Those who grew up with popular culture of the 70s and 80s may very well regard the notorious Bermuda Triangle as a black hole, where ships and aircrafts mysteriously disappear without a trace. Fictional accounts of incidents in the area offer a variety of explanations, ranging from supernatural portals, remnants of Atlantis, and even alien abductions (popularized by Steven Spielberg’s Close Encounters of the Third Kind). Every once in a while, tabloid newspapers exalt the demystification of the Bermuda Triangle, heroically accomplished by yet another group of scientists. So, why is the mystery of the Bermuda Triangle regularly declared as “solved”, but with a different explanation every time? How does one determine the truth about a subject that is historically surrounded by superstition and fictional embellishments?
The Bermuda Triangle is roughly defined by lines drawn between three locations: Miami, Puerto Rico, and Bermuda. Besides (and perhaps, despite) being a region known for multiple high-profile ship and aircraft disappearances, the Triangle is a tremendously important transport route. One might be disappointed to find out that the reason for the high number of disappearances in the Bermuda Triangle is not that it is a magical area that swallows up its visitors – rather, it’s a function of simple statistics. The Bermuda Triangle has very busy sea and air traffic, and thus a lot of accidents occur in the area. John Reilly, a historian working for the U.S. Naval Historical Foundation, believes that the rate of disappearance in the Triangle is nothing unusual: “To say quite a few ships and airplanes have gone down there is like saying there are an awful lot of car accidents on the New Jersey Turnpike—surprise, surprise.”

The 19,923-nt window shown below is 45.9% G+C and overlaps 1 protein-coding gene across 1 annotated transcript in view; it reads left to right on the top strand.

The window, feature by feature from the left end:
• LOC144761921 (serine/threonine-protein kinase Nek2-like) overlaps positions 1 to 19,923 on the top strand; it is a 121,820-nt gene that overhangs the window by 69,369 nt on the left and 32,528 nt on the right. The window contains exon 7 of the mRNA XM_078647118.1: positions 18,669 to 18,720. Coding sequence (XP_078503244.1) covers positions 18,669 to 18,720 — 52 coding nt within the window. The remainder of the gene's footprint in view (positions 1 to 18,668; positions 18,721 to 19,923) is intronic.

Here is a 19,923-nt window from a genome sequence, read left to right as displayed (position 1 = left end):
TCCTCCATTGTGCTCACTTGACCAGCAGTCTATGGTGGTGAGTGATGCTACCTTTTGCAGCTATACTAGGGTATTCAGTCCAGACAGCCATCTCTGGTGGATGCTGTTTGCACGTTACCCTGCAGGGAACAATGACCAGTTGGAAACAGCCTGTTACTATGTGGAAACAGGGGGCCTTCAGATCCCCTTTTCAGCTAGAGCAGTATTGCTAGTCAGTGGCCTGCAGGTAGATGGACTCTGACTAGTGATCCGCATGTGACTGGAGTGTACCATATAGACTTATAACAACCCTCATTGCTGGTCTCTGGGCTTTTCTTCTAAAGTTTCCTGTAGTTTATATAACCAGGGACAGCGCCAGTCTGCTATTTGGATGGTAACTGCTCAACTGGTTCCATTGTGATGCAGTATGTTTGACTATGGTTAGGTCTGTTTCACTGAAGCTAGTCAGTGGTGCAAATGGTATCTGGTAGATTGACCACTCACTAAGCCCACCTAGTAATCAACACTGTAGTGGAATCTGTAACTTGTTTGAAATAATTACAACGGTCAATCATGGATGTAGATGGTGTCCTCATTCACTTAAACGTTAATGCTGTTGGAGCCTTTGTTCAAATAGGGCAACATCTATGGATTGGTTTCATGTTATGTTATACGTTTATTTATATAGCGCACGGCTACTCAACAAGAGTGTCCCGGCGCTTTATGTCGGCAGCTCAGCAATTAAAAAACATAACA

Needless to say, disappearances occur everywhere, not just in the Triangle. A few high-profile disappearances in the Bermuda Triangle are often attributed to supernatural phenomena, despite having very plausible and realistic explanations. For example, the story of “Flight 19” may very well be the catalyst for the Bermuda Triangle’s quick rise to notoriety.
The story of “Flight 19” is as follows: Five planes departed from Fort Lauderdale, Florida on December 5, 1945. The pilot of the leading plane, Lieutenant Charles Taylor, reported that both compasses on the plane malfunctioned shortly after takeoff. He then led the other four planes in the wrong direction, ultimately losing radio contact with towers on land. Wreckage of the five planes was never found. It is speculated that Taylor mistook The Bahamas below him for the Florida Keys, thus giving him the impression that both compasses malfunctioned at the same time. The planes eventually crashed into the ocean, after running out of fuel. A thorough investigation by the US Navy initially put the blame on human error by Lieutenant Taylor, but protests by Taylor’s family resulted in a final verdict of “causes or reasons unknown”. This conclusion, initially reached in order to appease the lead pilot’s family, opened itself up to speculation by those who sought out mysteries. In Steven Spielberg’s 1977 film Close Encounters of the Third Kind, the disappearances of the five planes and the crew aboard were described as the consequence of alien abduction. Those who entertain this idea as “fact” need only to seek out other disasters in the Triangle for confirmation bias to establish in their minds that the Bermuda Triangle is exceptionally dangerous.
But if alien abductions are too implausible to be considered a realistic explanation, then where did the disappearing planes and vessels go? The answer can be nowhere other than the ocean. The ocean is a truly vast place – we are still very limited in our ability to find wreckages very deep on the ocean floor, especially if we do not know the precise location of the initial disaster.
Let’s make one thing very clear: the idea that the Bermuda Triangle is plagued by supernatural phenomena is a pure, absurd falsehood. The truth regarding the Bermuda Triangle can be uncovered by a figurative dive beneath the surface – the legend seems to exist purely for entertainment purposes, a modern-day myth fabricated to satiate our desire for unsolved mysteries. The planes of Flight 19, still believed by some to have disappeared due to supernatural phenomena, are lying somewhere on the ocean floor right at this moment; we simply do not know where they are precisely.
By Jim Chen
Please note that opinions expressed are the author’s own. They do not necessarily reflect the views and values of The Blank Page.